Mendocino County's unique income-generating medical marijuana cultivation permit process has been suspended, officials announced Jan. 9. The decision was made in light of a Southern California court case that challenges the legality of issuing permits for activities that are illegal under federal law.
Citing potential legal liabilities, county counsel has advised the sheriff to suspend the permits this year, pending the outcome of Pack v. Superior Court of Los Angeles. A state appellate court ruled in that case that the permitting process in Long Beach exceeded local government authority. It has been appealed to the California supreme court.
The popular Mendocino permits allowed cannabis collectives to grow up to 99 plants under a fee structure that includes inspections and zip-tie identification markers for each plant. The annual permit application and initial inspection cost $1,500, with each zip tie issued costing $50. Monthly inspections cost from $300 to $600 a month. Last year, 94 people signed up for the program, which generated $663,230 for the Sheriff's Office in July through December, officials said.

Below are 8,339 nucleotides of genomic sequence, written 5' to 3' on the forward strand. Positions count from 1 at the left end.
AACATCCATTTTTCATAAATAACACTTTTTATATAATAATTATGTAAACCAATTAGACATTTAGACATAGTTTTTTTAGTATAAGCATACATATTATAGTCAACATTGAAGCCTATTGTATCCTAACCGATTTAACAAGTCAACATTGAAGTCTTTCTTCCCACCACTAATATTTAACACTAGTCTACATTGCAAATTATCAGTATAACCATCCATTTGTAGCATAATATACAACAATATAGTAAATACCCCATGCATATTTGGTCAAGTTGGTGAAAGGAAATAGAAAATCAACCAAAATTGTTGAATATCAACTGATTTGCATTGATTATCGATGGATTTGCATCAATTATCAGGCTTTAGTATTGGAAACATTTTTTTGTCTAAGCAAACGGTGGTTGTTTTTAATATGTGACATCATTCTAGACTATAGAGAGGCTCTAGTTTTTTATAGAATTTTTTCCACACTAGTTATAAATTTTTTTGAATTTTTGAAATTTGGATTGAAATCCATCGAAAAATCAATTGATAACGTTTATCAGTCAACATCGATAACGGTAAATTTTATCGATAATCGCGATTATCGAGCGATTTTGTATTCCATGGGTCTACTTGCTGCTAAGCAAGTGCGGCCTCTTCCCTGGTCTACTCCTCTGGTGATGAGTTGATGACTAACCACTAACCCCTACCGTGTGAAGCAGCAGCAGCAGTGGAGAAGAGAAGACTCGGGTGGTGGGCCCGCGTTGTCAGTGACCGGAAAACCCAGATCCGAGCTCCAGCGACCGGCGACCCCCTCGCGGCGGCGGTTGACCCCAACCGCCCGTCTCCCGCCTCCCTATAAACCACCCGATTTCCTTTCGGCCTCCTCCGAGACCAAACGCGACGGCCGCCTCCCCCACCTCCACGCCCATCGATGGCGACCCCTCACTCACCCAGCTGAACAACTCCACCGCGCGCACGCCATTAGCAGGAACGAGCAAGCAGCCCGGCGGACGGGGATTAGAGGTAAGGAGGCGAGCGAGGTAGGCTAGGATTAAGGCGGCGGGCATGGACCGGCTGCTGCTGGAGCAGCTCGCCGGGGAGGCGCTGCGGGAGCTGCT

The permits have been a hit among growers, but there are a few dissidents. The program "only taxed the sick," said Jim Hill, a member of the Mendocino Medical Marijuana Advisory Board, who compared it to "installing parking meters only on handicapped spaces."
Federal authorities have raided at least two cooperatives that had Mendocino County permits. The federal search warrant for Northstone Organics in Redwood Valley included a photo of a banner with the permit number, which is visible from the air, said cooperative founder Matt Cohen.
Supervisor John McCowen protested a federal crackdown on patients trying to negotiate confused medical marijuana laws. "The intent seems to be to drive medical marijuana back underground and destroy the attempts of local governments to regulate medical marijuana consistent with state law in a way that best protects public safety and the environment," McCowen said.
The California Supreme Court has until Feb. 8 to decide whether to hear the Pack case. The dispute stems from a challenge a Long Beach ordinance requiring permits for cannabis collectives. Like Mendocino County, Long Beach charged fees for its permits. It has since repaid permit holders an estimated $700,000. "I don't want our county to be in that situation," said Mendocino County Counsel Jeanine Nadel. (Santa Rosa Press Democrat, Jan. 9)